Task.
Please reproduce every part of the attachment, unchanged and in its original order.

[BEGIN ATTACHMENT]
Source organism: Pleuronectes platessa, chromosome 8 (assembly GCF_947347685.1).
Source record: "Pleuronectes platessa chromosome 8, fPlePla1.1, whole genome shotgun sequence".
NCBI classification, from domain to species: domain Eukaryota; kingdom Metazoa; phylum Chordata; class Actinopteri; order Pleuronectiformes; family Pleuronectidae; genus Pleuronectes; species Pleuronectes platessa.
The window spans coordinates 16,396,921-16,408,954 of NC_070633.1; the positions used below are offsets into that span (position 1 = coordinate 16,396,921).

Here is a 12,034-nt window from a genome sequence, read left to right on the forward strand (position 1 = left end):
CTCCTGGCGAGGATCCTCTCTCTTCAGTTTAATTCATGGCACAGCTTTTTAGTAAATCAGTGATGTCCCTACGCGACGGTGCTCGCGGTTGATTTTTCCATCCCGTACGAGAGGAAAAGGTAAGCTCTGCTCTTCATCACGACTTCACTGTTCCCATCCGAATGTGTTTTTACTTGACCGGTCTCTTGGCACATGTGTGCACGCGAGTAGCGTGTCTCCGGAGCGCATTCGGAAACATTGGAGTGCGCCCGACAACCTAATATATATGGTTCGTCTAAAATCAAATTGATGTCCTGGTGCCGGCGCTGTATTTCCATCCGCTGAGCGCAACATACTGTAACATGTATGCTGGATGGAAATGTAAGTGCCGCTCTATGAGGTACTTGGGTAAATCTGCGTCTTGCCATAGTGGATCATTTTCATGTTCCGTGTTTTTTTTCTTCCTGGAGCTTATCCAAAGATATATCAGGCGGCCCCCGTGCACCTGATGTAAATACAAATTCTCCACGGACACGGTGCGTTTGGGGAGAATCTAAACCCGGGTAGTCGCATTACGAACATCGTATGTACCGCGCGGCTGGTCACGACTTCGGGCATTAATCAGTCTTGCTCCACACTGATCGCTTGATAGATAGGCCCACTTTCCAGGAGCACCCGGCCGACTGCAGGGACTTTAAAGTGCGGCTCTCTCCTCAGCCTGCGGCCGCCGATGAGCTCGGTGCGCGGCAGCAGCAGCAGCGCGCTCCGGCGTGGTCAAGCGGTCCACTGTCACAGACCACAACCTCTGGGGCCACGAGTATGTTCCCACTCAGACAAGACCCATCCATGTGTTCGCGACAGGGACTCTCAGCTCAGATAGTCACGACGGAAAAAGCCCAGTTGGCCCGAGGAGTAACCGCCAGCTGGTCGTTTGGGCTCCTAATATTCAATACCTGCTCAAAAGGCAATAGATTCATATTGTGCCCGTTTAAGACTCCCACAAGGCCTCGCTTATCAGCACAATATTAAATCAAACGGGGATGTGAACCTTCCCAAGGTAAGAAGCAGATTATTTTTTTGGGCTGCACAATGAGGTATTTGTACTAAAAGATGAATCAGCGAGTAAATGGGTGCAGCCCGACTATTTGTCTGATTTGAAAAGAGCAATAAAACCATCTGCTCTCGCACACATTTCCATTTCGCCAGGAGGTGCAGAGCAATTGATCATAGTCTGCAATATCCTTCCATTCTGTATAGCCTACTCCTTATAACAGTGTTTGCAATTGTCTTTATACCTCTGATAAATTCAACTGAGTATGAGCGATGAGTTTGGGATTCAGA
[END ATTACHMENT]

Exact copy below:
Source organism: Pleuronectes platessa, chromosome 8 (assembly GCF_947347685.1).
Source record: "Pleuronectes platessa chromosome 8, fPlePla1.1, whole genome shotgun sequence".
NCBI classification, from domain to species: domain Eukaryota; kingdom Metazoa; phylum Chordata; class Actinopteri; order Pleuronectiformes; family Pleuronectidae; genus Pleuronectes; species Pleuronectes platessa.
The window spans coordinates 16,396,921-16,408,954 of NC_070633.1; the positions used below are offsets into that span (position 1 = coordinate 16,396,921).

Here is a 12,034-nt window from a genome sequence, read left to right on the forward strand (position 1 = left end):
CTCCTGGCGAGGATCCTCTCTCTTCAGTTTAATTCATGGCACAGCTTTTTAGTAAATCAGTGATGTCCCTACGCGACGGTGCTCGCGGTTGATTTTTCCATCCCGTACGAGAGGAAAAGGTAAGCTCTGCTCTTCATCACGACTTCACTGTTCCCATCCGAATGTGTTTTTACTTGACCGGTCTCTTGGCACATGTGTGCACGCGAGTAGCGTGTCTCCGGAGCGCATTCGGAAACATTGGAGTGCGCCCGACAACCTAATATATATGGTTCGTCTAAAATCAAATTGATGTCCTGGTGCCGGCGCTGTATTTCCATCCGCTGAGCGCAACATACTGTAACATGTATGCTGGATGGAAATGTAAGTGCCGCTCTATGAGGTACTTGGGTAAATCTGCGTCTTGCCATAGTGGATCATTTTCATGTTCCGTGTTTTTTTTCTTCCTGGAGCTTATCCAAAGATATATCAGGCGGCCCCCGTGCACCTGATGTAAATACAAATTCTCCACGGACACGGTGCGTTTGGGGAGAATCTAAACCCGGGTAGTCGCATTACGAACATCGTATGTACCGCGCGGCTGGTCACGACTTCGGGCATTAATCAGTCTTGCTCCACACTGATCGCTTGATAGATAGGCCCACTTTCCAGGAGCACCCGGCCGACTGCAGGGACTTTAAAGTGCGGCTCTCTCCTCAGCCTGCGGCCGCCGATGAGCTCGGTGCGCGGCAGCAGCAGCAGCGCGCTCCGGCGTGGTCAAGCGGTCCACTGTCACAGACCACAACCTCTGGGGCCACGAGTATGTTCCCACTCAGACAAGACCCATCCATGTGTTCGCGACAGGGACTCTCAGCTCAGATAGTCACGACGGAAAAAGCCCAGTTGGCCCGAGGAGTAACCGCCAGCTGGTCGTTTGGGCTCCTAATATTCAATACCTGCTCAAAAGGCAATAGATTCATATTGTGCCCGTTTAAGACTCCCACAAGGCCTCGCTTATCAGCACAATATTAAATCAAACGGGGATGTGAACCTTCCCAAGGTAAGAAGCAGATTATTTTTTTGGGCTGCACAATGAGGTATTTGTACTAAAAGATGAATCAGCGAGTAAATGGGTGCAGCCCGACTATTTGTCTGATTTGAAAAGAGCAATAAAACCATCTGCTCTCGCACACATTTCCATTTCGCCAGGAGGTGCAGAGCAATTGATCATAGTCTGCAATATCCTTCCATTCTGTATAGCCTACTCCTTATAACAGTGTTTGCAATTGTCTTTATACCTCTGATAAATTCAACTGAGTATGAGCGATGAGTTTGGGATTCAGA